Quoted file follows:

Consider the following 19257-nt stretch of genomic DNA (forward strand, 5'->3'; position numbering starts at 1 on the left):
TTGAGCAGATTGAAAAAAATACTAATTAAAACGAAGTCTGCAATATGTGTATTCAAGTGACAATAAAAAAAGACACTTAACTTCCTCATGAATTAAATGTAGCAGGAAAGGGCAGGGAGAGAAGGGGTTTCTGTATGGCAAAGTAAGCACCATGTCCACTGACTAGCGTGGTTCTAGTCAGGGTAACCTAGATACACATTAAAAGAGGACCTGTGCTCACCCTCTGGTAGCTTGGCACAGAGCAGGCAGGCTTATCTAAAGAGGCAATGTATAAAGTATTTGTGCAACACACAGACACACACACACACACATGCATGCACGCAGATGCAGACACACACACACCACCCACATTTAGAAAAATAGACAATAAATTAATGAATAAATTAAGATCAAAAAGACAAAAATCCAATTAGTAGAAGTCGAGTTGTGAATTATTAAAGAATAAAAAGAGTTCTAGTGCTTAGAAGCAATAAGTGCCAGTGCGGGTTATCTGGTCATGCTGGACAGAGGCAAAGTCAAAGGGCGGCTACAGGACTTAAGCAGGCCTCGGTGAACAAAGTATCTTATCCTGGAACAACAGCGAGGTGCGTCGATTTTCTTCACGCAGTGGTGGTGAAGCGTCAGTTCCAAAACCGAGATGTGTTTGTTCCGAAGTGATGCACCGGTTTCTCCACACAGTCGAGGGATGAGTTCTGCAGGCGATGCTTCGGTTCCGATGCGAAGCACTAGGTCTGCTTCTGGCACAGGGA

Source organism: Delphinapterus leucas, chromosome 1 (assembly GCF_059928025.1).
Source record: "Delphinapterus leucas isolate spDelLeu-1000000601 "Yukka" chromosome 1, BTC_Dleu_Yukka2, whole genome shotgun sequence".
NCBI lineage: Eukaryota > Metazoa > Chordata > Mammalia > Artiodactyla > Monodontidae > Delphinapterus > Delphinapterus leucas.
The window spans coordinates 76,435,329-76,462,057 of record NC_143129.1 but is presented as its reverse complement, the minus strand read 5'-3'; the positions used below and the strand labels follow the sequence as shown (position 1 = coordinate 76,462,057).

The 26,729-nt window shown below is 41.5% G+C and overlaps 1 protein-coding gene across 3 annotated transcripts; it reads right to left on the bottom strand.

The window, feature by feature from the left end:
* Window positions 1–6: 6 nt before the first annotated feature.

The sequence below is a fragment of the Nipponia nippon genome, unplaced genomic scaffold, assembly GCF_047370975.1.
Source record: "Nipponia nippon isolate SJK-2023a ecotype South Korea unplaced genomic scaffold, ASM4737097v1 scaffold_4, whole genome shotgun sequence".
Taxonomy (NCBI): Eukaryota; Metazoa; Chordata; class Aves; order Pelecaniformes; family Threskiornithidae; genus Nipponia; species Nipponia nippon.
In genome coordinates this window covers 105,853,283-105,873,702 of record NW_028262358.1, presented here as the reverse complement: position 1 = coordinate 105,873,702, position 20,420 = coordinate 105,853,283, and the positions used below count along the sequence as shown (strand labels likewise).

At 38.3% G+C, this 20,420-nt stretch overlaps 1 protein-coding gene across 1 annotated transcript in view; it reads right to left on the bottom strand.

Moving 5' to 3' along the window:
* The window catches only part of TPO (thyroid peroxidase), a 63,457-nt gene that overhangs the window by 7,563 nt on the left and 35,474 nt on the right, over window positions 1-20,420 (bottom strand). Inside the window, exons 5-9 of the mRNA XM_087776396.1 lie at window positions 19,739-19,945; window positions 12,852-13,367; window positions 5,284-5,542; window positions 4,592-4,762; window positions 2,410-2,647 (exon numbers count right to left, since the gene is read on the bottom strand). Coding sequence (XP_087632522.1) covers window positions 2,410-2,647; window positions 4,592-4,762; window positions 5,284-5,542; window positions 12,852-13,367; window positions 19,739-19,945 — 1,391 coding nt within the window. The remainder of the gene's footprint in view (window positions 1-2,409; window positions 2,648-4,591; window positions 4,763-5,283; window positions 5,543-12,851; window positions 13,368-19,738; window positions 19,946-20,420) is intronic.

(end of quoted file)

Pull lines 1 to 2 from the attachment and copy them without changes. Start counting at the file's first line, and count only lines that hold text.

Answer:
Consider the following 19257-nt stretch of genomic DNA (forward strand, 5'->3'; position numbering starts at 1 on the left):
TTGAGCAGATTGAAAAAAATACTAATTAAAACGAAGTCTGCAATATGTGTATTCAAGTGACAATAAAAAAAGACACTTAACTTCCTCATGAATTAAATGTAGCAGGAAAGGGCAGGGAGAGAAGGGGTTTCTGTATGGCAAAGTAAGCACCATGTCCACTGACTAGCGTGGTTCTAGTCAGGGTAACCTAGATACACATTAAAAGAGGACCTGTGCTCACCCTCTGGTAGCTTGGCACAGAGCAGGCAGGCTTATCTAAAGAGGCAATGTATAAAGTATTTGTGCAACACACAGACACACACACACACACATGCATGCACGCAGATGCAGACACACACACACCACCCACATTTAGAAAAATAGACAATAAATTAATGAATAAATTAAGATCAAAAAGACAAAAATCCAATTAGTAGAAGTCGAGTTGTGAATTATTAAAGAATAAAAAGAGTTCTAGTGCTTAGAAGCAATAAGTGCCAGTGCGGGTTATCTGGTCATGCTGGACAGAGGCAAAGTCAAAGGGCGGCTACAGGACTTAAGCAGGCCTCGGTGAACAAAGTATCTTATCCTGGAACAACAGCGAGGTGCGTCGATTTTCTTCACGCAGTGGTGGTGAAGCGTCAGTTCCAAAACCGAGATGTGTTTGTTCCGAAGTGATGCACCGGTTTCTCCACACAGTCGAGGGATGAGTTCTGCAGGCGATGCTTCGGTTCCGATGCGAAGCACTAGGTCTGCTTCTGGCACAGGGA